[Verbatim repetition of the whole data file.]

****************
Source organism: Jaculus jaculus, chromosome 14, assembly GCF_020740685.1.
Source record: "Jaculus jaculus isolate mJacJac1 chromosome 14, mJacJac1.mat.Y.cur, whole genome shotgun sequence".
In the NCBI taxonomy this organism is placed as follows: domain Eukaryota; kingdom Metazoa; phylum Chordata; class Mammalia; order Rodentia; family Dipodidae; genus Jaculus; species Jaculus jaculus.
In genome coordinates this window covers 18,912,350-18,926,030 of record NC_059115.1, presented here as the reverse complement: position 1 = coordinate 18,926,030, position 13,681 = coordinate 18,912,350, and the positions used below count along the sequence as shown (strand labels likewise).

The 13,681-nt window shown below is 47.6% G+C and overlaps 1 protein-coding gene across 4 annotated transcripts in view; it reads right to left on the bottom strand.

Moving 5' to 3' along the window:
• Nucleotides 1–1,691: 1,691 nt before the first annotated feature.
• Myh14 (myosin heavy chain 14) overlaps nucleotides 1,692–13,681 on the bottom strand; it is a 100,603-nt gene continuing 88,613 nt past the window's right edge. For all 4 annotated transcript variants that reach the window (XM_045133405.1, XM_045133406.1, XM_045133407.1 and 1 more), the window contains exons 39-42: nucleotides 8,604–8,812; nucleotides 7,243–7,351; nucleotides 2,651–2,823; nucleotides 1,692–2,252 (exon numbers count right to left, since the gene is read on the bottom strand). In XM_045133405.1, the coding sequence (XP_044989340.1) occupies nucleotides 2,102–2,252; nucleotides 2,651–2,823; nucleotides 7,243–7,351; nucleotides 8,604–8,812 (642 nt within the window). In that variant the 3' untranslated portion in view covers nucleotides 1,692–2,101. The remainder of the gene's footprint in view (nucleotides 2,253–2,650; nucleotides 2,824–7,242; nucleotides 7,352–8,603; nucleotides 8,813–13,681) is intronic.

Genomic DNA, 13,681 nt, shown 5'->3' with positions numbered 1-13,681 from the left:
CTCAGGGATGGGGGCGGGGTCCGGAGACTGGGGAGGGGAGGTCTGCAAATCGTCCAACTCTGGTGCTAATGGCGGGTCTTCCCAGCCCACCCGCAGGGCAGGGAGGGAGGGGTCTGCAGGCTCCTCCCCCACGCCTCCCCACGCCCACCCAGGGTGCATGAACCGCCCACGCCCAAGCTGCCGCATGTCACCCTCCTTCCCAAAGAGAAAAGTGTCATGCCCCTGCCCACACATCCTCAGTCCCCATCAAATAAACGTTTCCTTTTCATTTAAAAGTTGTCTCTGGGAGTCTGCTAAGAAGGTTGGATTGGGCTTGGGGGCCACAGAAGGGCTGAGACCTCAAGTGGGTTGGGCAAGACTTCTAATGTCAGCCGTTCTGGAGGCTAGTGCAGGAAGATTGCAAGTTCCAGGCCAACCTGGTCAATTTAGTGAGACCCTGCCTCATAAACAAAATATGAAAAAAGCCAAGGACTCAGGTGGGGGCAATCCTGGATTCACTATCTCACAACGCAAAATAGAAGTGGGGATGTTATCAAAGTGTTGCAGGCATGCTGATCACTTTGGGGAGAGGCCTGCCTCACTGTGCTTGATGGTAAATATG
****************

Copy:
Source organism: Jaculus jaculus, chromosome 14, assembly GCF_020740685.1.
Source record: "Jaculus jaculus isolate mJacJac1 chromosome 14, mJacJac1.mat.Y.cur, whole genome shotgun sequence".
In the NCBI taxonomy this organism is placed as follows: domain Eukaryota; kingdom Metazoa; phylum Chordata; class Mammalia; order Rodentia; family Dipodidae; genus Jaculus; species Jaculus jaculus.
In genome coordinates this window covers 18,912,350-18,926,030 of record NC_059115.1, presented here as the reverse complement: position 1 = coordinate 18,926,030, position 13,681 = coordinate 18,912,350, and the positions used below count along the sequence as shown (strand labels likewise).

The 13,681-nt window shown below is 47.6% G+C and overlaps 1 protein-coding gene across 4 annotated transcripts in view; it reads right to left on the bottom strand.

Moving 5' to 3' along the window:
• Nucleotides 1–1,691: 1,691 nt before the first annotated feature.
• Myh14 (myosin heavy chain 14) overlaps nucleotides 1,692–13,681 on the bottom strand; it is a 100,603-nt gene continuing 88,613 nt past the window's right edge. For all 4 annotated transcript variants that reach the window (XM_045133405.1, XM_045133406.1, XM_045133407.1 and 1 more), the window contains exons 39-42: nucleotides 8,604–8,812; nucleotides 7,243–7,351; nucleotides 2,651–2,823; nucleotides 1,692–2,252 (exon numbers count right to left, since the gene is read on the bottom strand). In XM_045133405.1, the coding sequence (XP_044989340.1) occupies nucleotides 2,102–2,252; nucleotides 2,651–2,823; nucleotides 7,243–7,351; nucleotides 8,604–8,812 (642 nt within the window). In that variant the 3' untranslated portion in view covers nucleotides 1,692–2,101. The remainder of the gene's footprint in view (nucleotides 2,253–2,650; nucleotides 2,824–7,242; nucleotides 7,352–8,603; nucleotides 8,813–13,681) is intronic.

Genomic DNA, 13,681 nt, shown 5'->3' with positions numbered 1-13,681 from the left:
CTCAGGGATGGGGGCGGGGTCCGGAGACTGGGGAGGGGAGGTCTGCAAATCGTCCAACTCTGGTGCTAATGGCGGGTCTTCCCAGCCCACCCGCAGGGCAGGGAGGGAGGGGTCTGCAGGCTCCTCCCCCACGCCTCCCCACGCCCACCCAGGGTGCATGAACCGCCCACGCCCAAGCTGCCGCATGTCACCCTCCTTCCCAAAGAGAAAAGTGTCATGCCCCTGCCCACACATCCTCAGTCCCCATCAAATAAACGTTTCCTTTTCATTTAAAAGTTGTCTCTGGGAGTCTGCTAAGAAGGTTGGATTGGGCTTGGGGGCCACAGAAGGGCTGAGACCTCAAGTGGGTTGGGCAAGACTTCTAATGTCAGCCGTTCTGGAGGCTAGTGCAGGAAGATTGCAAGTTCCAGGCCAACCTGGTCAATTTAGTGAGACCCTGCCTCATAAACAAAATATGAAAAAAGCCAAGGACTCAGGTGGGGGCAATCCTGGATTCACTATCTCACAACGCAAAATAGAAGTGGGGATGTTATCAAAGTGTTGCAGGCATGCTGATCACTTTGGGGAGAGGCCTGCCTCACTGTGCTTGATGGTAAATATG